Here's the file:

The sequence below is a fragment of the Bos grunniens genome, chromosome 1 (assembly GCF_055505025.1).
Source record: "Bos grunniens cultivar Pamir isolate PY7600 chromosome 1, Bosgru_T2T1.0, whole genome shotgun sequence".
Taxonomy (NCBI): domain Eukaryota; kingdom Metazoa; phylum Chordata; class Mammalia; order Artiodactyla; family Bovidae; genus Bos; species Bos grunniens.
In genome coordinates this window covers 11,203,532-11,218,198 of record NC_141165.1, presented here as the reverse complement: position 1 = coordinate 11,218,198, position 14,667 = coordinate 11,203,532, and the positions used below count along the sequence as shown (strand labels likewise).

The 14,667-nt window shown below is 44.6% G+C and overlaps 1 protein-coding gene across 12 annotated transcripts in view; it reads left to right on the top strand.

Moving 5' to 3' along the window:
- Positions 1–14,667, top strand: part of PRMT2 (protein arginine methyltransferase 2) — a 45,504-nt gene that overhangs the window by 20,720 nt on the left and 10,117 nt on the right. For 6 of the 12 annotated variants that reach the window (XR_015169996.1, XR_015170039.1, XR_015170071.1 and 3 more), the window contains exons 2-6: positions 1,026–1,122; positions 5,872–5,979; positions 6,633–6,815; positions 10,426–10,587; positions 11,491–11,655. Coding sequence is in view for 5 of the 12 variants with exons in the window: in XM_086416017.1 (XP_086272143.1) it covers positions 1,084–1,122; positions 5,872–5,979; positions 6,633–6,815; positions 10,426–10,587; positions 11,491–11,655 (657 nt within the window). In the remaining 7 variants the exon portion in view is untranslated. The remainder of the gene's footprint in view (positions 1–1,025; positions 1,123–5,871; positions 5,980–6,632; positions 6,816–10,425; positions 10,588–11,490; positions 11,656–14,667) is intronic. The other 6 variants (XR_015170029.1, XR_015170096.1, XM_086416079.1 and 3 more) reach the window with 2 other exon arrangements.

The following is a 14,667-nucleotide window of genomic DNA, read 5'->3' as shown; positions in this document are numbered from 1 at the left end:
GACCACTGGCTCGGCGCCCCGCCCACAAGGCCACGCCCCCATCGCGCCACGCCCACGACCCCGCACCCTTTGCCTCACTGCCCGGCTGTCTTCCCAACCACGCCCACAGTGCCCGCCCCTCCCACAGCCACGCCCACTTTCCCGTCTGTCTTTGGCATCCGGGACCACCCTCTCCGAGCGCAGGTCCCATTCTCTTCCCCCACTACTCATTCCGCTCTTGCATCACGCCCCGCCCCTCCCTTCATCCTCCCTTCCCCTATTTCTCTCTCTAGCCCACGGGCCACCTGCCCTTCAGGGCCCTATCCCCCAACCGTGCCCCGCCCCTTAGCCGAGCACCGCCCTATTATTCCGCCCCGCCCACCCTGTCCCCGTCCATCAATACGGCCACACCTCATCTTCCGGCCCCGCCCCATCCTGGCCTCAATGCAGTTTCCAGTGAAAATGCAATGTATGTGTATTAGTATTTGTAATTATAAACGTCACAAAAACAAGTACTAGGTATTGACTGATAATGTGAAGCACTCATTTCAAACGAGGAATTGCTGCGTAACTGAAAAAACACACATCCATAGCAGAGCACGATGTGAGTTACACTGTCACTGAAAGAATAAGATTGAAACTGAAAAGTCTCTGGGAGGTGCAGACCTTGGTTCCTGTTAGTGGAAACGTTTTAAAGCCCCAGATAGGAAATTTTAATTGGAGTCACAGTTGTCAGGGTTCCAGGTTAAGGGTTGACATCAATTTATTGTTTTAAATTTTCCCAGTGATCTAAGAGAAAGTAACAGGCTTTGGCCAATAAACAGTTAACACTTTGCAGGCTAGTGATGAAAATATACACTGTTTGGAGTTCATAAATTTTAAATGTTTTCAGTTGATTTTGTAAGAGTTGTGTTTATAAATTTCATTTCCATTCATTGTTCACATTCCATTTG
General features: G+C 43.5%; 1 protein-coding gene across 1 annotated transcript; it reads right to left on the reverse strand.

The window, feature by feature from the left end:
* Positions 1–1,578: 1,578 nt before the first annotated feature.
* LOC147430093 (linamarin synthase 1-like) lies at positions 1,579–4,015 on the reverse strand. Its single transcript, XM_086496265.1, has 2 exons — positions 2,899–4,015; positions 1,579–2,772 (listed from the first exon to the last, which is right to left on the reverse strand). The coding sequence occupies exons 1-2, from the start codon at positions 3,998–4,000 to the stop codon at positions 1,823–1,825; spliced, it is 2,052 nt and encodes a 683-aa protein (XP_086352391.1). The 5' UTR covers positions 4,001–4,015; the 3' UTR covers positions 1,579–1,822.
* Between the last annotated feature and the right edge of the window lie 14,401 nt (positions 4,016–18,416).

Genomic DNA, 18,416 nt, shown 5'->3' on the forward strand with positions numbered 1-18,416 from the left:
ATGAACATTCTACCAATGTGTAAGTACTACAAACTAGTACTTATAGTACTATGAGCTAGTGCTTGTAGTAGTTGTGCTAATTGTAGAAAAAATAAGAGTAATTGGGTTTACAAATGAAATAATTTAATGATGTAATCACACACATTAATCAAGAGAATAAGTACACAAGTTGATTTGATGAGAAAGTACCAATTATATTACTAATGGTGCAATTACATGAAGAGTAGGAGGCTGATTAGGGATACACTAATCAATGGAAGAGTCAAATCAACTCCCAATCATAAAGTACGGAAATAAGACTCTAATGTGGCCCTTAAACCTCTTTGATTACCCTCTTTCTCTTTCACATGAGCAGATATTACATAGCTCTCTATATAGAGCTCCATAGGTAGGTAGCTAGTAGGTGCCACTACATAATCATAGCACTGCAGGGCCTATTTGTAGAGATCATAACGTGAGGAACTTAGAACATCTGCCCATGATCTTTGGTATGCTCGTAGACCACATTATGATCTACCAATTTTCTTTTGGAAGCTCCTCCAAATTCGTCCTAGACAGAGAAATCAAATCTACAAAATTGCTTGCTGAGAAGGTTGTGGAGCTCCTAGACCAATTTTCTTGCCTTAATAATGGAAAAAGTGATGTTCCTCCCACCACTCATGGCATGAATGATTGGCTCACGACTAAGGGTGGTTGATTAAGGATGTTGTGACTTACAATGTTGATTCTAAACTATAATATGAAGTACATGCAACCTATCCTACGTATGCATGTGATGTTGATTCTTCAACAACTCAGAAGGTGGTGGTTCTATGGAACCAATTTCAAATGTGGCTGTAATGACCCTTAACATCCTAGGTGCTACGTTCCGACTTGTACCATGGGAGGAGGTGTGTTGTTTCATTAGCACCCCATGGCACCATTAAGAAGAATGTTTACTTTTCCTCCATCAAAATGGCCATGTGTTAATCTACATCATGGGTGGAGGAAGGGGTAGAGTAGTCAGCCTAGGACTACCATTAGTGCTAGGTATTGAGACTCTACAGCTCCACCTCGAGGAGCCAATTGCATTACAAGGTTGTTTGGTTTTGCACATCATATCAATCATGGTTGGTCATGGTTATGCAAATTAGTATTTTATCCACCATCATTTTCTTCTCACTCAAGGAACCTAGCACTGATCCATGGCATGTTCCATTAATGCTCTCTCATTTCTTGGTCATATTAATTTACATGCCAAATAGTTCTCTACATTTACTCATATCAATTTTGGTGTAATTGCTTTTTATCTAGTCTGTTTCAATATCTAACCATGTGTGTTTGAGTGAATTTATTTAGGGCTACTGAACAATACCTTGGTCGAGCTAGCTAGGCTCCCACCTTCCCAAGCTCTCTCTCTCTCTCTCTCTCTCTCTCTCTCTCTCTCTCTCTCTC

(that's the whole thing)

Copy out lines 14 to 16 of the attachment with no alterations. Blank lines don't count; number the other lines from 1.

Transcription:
* Between the last annotated feature and the right edge of the window lie 14,401 nt (positions 4,016–18,416).

Genomic DNA, 18,416 nt, shown 5'->3' on the forward strand with positions numbered 1-18,416 from the left:
ATGAACATTCTACCAATGTGTAAGTACTACAAACTAGTACTTATAGTACTATGAGCTAGTGCTTGTAGTAGTTGTGCTAATTGTAGAAAAAATAAGAGTAATTGGGTTTACAAATGAAATAATTTAATGATGTAATCACACACATTAATCAAGAGAATAAGTACACAAGTTGATTTGATGAGAAAGTACCAATTATATTACTAATGGTGCAATTACATGAAGAGTAGGAGGCTGATTAGGGATACACTAATCAATGGAAGAGTCAAATCAACTCCCAATCATAAAGTACGGAAATAAGACTCTAATGTGGCCCTTAAACCTCTTTGATTACCCTCTTTCTCTTTCACATGAGCAGATATTACATAGCTCTCTATATAGAGCTCCATAGGTAGGTAGCTAGTAGGTGCCACTACATAATCATAGCACTGCAGGGCCTATTTGTAGAGATCATAACGTGAGGAACTTAGAACATCTGCCCATGATCTTTGGTATGCTCGTAGACCACATTATGATCTACCAATTTTCTTTTGGAAGCTCCTCCAAATTCGTCCTAGACAGAGAAATCAAATCTACAAAATTGCTTGCTGAGAAGGTTGTGGAGCTCCTAGACCAATTTTCTTGCCTTAATAATGGAAAAAGTGATGTTCCTCCCACCACTCATGGCATGAATGATTGGCTCACGACTAAGGGTGGTTGATTAAGGATGTTGTGACTTACAATGTTGATTCTAAACTATAATATGAAGTACATGCAACCTATCCTACGTATGCATGTGATGTTGATTCTTCAACAACTCAGAAGGTGGTGGTTCTATGGAACCAATTTCAAATGTGGCTGTAATGACCCTTAACATCCTAGGTGCTACGTTCCGACTTGTACCATGGGAGGAGGTGTGTTGTTTCATTAGCACCCCATGGCACCATTAAGAAGAATGTTTACTTTTCCTCCATCAAAATGGCCATGTGTTAATCTACATCATGGGTGGAGGAAGGGGTAGAGTAGTCAGCCTAGGACTACCATTAGTGCTAGGTATTGAGACTCTACAGCTCCACCTCGAGGAGCCAATTGCATTACAAGGTTGTTTGGTTTTGCACATCATATCAATCATGGTTGGTCATGGTTATGCAAATTAGTATTTTATCCACCATCATTTTCTTCTCACTCAAGGAACCTAGCACTGATCCATGGCATGTTCCATTAATGCTCTCTCATTTCTTGGTCATATTAATTTACATGCCAAATAGTTCTCTACATTTACTCATATCAATTTTGGTGTAATTGCTTTTTATCTAGTCTGTTTCAATATCTAACCATGTGTGTTTGAGTGAATTTATTTAGGGCTACTGAACAATACCTTGGTCGAGCTAGCTAGGCTCCCACCTTCCCAAGCTCTCTCTCTCTCTCTCTCTCTCTCTCTCTCTCTCTCTCTCTCTC